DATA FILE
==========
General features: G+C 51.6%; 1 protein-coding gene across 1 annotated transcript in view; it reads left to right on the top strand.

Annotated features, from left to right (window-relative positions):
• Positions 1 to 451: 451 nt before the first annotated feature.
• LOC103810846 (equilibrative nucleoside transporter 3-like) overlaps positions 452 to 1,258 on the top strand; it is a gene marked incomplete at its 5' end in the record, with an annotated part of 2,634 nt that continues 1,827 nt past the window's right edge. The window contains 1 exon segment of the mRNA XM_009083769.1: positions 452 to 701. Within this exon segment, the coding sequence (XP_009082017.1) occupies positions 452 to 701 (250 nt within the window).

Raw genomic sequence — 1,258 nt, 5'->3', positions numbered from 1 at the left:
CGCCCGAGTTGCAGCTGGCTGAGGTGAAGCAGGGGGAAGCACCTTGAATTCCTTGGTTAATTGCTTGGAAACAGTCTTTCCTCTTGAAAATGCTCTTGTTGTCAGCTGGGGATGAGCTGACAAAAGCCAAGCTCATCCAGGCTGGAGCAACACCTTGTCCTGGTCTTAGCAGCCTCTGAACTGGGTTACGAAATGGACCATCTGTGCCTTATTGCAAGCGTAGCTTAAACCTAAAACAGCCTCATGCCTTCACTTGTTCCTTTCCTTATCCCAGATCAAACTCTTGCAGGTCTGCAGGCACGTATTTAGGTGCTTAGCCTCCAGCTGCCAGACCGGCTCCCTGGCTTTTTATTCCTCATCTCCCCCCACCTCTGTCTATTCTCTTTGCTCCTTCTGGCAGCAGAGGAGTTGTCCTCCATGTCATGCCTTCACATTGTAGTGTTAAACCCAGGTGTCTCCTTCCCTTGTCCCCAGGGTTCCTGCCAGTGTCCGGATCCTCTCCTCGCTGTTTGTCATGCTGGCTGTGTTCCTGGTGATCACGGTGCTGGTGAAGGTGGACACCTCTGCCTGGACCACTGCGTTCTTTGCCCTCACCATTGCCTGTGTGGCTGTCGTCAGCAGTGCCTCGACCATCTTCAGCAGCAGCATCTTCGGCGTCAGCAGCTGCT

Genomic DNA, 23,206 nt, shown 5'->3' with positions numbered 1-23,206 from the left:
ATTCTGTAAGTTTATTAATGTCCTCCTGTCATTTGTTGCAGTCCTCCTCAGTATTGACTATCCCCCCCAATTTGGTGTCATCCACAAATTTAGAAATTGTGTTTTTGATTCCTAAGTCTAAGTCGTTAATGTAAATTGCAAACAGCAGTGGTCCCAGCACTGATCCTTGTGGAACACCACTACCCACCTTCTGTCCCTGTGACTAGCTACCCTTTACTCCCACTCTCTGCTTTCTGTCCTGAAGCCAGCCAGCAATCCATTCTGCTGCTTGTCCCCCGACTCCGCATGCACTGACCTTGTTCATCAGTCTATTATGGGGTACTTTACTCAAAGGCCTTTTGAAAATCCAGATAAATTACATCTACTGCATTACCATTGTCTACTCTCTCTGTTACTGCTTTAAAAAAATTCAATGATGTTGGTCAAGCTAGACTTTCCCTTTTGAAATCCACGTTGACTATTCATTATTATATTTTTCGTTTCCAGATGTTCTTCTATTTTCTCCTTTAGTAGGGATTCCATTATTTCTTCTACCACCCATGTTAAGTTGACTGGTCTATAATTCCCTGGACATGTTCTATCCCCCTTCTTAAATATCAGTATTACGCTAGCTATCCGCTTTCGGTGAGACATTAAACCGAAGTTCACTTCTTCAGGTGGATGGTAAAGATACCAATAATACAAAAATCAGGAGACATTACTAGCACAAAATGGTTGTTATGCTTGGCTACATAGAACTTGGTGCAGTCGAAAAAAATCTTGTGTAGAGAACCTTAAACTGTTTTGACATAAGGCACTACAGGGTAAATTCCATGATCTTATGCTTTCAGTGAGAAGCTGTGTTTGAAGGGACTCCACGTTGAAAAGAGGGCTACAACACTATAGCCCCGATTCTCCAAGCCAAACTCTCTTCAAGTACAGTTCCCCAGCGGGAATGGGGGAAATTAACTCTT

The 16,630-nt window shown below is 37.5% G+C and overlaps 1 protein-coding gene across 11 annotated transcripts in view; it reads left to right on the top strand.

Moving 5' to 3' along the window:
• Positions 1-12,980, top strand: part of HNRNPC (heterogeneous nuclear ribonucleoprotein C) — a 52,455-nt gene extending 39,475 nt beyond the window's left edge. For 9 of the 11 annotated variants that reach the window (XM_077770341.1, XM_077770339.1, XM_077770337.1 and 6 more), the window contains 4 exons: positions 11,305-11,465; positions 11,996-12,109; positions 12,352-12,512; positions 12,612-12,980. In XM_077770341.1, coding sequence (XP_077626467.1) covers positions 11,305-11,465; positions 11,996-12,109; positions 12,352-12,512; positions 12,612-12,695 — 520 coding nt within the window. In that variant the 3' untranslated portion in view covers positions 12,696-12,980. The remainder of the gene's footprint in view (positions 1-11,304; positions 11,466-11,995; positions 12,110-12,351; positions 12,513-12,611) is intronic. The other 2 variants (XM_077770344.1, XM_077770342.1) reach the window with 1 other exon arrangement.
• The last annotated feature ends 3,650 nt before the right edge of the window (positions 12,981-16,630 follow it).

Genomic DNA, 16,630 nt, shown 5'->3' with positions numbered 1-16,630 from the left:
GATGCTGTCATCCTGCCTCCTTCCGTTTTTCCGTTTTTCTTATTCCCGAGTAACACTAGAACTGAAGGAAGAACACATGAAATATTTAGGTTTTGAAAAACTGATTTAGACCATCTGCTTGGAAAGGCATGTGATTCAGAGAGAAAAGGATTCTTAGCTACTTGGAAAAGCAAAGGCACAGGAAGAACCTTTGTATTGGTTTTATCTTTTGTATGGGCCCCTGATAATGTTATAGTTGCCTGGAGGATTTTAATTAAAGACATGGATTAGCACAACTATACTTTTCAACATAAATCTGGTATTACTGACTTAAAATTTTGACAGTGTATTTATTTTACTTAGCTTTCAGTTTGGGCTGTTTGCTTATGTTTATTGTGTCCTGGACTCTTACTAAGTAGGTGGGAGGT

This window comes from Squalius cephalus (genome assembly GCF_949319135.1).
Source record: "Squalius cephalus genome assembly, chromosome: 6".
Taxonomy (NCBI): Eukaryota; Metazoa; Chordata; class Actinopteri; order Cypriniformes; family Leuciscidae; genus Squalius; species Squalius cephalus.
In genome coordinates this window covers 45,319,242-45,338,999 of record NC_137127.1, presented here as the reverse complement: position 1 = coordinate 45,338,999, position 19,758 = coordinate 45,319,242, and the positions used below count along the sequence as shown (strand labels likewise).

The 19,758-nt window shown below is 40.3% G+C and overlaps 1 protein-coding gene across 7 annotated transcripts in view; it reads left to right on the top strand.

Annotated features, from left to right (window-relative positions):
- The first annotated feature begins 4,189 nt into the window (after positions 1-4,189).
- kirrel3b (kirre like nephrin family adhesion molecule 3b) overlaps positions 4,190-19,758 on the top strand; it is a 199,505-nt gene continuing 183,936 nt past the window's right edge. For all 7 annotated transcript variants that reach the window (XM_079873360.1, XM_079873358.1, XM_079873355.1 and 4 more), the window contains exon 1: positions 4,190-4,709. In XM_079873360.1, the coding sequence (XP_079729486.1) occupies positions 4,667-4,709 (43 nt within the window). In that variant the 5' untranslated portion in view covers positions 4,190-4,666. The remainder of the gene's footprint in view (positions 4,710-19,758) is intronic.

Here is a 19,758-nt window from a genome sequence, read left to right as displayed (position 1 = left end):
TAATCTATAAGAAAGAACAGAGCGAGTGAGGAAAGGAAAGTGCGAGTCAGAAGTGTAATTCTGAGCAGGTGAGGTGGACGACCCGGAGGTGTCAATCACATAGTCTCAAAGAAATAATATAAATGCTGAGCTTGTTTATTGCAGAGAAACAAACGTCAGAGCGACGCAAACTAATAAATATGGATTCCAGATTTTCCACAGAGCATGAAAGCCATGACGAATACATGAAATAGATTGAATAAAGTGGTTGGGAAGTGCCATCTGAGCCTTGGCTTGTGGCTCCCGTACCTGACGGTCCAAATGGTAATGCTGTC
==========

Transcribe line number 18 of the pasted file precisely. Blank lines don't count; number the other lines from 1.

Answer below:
In genome coordinates this window covers 45,319,242-45,338,999 of record NC_137127.1, presented here as the reverse complement: position 1 = coordinate 45,338,999, position 19,758 = coordinate 45,319,242, and the positions used below count along the sequence as shown (strand labels likewise).